Monday, January 6, 2014

HUMBOLDT & JEFFERSON'S NOTES

AM | @HDI1780


"Before being free, it is necessary to be just" — Alexander von  Humboldt

The Humboldt-Jefferson relationship can be studied from many different angles: the value of Humboldt's information about Mexico (including his much sought-after maps), the interpretation of the revolutions in South America, the degeneracy controversy (which involved Raynal), and so on (*). A minor, but interesting, aspect of that story is the eagerness with which Humboldt tried to obtain a copy of Jefferson's Notes on the State of Virginia. (That eagerness was shared by at least two contemporaries: Volney and Mariano Moreno — more on that in coming weeks.)

* * *

In September 1810, Humboldt —deeming himself short-changed by the Americans in terms of the exchange of information that took place in the spring of 1804— begged the retired U.S. president to send him a copy of the Notes: "Je reïtere ma priere, de recevoir, en cadeau, de Votre main, Votre ouvrage sur la Virginie. Je le possède depuis 15 ans, mais je voudrois pouvoir montrer à mes amis un exemplaire dans lequel Vous aviez écrit que Vous me le donnez. C’est a quoi aspire ma vanité et je ne m’en defends pas" [see].

But what did he really mean by "Je le possède depuis 15 ans"? In the third volume of his Essai politique sur la Nouvelle-Espagne, the Prussian scientist mentions Jefferson in the context of the degeneracy controversy: "Cette réfutation se trouve dans l'excellent ouvrage de M. Jefferson sur la Virginie, p.109-166" [see]. Mystery solved! Pages 109-166 correspond not to the original version of the Notes, but to André Morellet's translation, published in early 1787 and recently digitized by Google Books [see]:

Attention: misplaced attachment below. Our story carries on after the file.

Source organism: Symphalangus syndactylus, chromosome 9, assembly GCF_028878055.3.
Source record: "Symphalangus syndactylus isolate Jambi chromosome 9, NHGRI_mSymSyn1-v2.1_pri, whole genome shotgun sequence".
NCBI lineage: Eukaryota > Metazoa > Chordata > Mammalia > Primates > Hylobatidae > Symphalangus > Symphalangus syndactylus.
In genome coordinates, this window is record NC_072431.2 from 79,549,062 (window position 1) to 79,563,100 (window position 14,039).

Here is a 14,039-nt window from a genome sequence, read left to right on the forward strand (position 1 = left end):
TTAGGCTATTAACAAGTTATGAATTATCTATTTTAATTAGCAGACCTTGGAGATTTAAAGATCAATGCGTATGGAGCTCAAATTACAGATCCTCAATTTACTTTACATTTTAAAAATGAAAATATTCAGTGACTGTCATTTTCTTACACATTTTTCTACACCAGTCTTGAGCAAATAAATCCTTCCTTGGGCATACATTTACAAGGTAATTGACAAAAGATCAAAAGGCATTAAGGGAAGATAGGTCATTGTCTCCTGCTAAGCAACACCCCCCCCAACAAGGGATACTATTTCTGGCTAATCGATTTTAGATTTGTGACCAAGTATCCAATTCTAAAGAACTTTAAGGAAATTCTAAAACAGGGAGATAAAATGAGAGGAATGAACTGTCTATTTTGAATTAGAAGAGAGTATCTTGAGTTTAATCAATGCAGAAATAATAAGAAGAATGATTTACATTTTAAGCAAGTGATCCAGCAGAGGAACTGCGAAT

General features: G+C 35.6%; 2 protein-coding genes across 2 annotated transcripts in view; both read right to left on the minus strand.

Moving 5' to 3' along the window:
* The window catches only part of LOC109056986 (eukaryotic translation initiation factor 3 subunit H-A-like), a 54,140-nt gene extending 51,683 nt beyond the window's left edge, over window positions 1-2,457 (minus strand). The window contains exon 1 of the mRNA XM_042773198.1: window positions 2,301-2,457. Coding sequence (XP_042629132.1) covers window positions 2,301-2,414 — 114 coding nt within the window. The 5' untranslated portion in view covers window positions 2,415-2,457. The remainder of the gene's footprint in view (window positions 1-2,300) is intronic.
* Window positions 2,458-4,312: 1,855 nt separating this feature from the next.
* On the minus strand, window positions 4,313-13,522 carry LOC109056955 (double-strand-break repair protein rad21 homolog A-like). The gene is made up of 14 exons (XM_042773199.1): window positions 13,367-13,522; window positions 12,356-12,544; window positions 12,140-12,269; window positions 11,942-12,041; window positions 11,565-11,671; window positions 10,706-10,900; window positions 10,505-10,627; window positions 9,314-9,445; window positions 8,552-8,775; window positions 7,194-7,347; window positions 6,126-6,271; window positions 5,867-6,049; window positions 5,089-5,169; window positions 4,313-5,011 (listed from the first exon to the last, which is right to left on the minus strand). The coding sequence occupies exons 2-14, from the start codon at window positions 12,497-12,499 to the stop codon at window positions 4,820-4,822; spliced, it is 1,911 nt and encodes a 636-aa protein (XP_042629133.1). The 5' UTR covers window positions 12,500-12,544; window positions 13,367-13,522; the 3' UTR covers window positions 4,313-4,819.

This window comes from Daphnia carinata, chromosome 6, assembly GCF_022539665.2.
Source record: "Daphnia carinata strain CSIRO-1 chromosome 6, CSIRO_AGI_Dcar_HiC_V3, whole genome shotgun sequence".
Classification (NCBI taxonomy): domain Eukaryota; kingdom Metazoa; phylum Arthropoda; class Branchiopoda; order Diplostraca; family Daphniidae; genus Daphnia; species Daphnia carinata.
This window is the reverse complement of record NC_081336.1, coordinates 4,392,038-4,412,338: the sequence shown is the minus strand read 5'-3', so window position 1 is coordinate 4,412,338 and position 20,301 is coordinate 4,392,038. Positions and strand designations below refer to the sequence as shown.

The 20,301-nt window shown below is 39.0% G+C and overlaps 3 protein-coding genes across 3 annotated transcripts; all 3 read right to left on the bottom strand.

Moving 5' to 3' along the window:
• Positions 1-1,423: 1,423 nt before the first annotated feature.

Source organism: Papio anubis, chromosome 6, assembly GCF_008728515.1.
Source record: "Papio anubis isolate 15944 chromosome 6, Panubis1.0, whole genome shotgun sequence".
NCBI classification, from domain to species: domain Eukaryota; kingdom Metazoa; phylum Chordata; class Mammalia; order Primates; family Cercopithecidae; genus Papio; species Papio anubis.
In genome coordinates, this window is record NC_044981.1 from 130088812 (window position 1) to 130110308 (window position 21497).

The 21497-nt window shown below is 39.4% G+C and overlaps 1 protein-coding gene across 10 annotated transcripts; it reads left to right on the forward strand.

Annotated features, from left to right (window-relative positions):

OBSERVATIONS

SUR

LA VIRGINIE

PAR M. J***

TRADUITES DE L'ANGLOIS

A PARIS

Chez BARROIS, l'aîné, Libraire, rue du

Hurepoix, près le pont Saint-Michel
_______________

1786

What Humboldt so eagerly desired was the original, English version of the Notes, autographed by its author. In the end, Jefferson relented; in yet another memorable document (TJ's April 1811 letter on South American revolutions), he writes: "In sending you a copy of my Notes on Virginia, I do but obey the desire you have expressed. They must appear chetif enough to the author of the great work on South America. But from the widow her mite was welcome, and you will add to this indulgence the acceptance of my sincere assurances of constant friendship and respect."

It was only in December of that year that Humboldt could aknowledge the arrival of the much coveted book:

Monsieur,

J’arrive hier de Vienne où mon frere est Ministre du Roi de Prusse et ou j’ai passé un mois pour voir mes parents. J’ai eté bien heureux de retrouver à mon retour l’interessante lettre que Vous avez daigné m’écrire, Monsieur, et que Vous avez accompagné d’un cadeau auquel je mets le plus grand prix. Les notes sur la Virginie seront placeés dans la bibliotheque que nous avons formé mon frere et moi. c’est un titre de gloire pour moi que d’avoir joui de la bienveillance, j’ose dire de l’amitié d’un homme qui a etonne ce siecle par ses vertus et sa moderation.


Affaire à suivre !

(*) The starting point here is the masterful piece by H. R. Friis: "Alexander von Humboldts Besuch in den Vereinigten Staaten von Amerika. Vom 20. Mai bis zum 20. Juni 1804", in Joachim H. Schultze (ed.) Alexander von Humboldt. Studien zu seiner universalem Geisthaltung. Berlin: Verlag Walter de Gruyter & Co., 1959, pp. 142-195.
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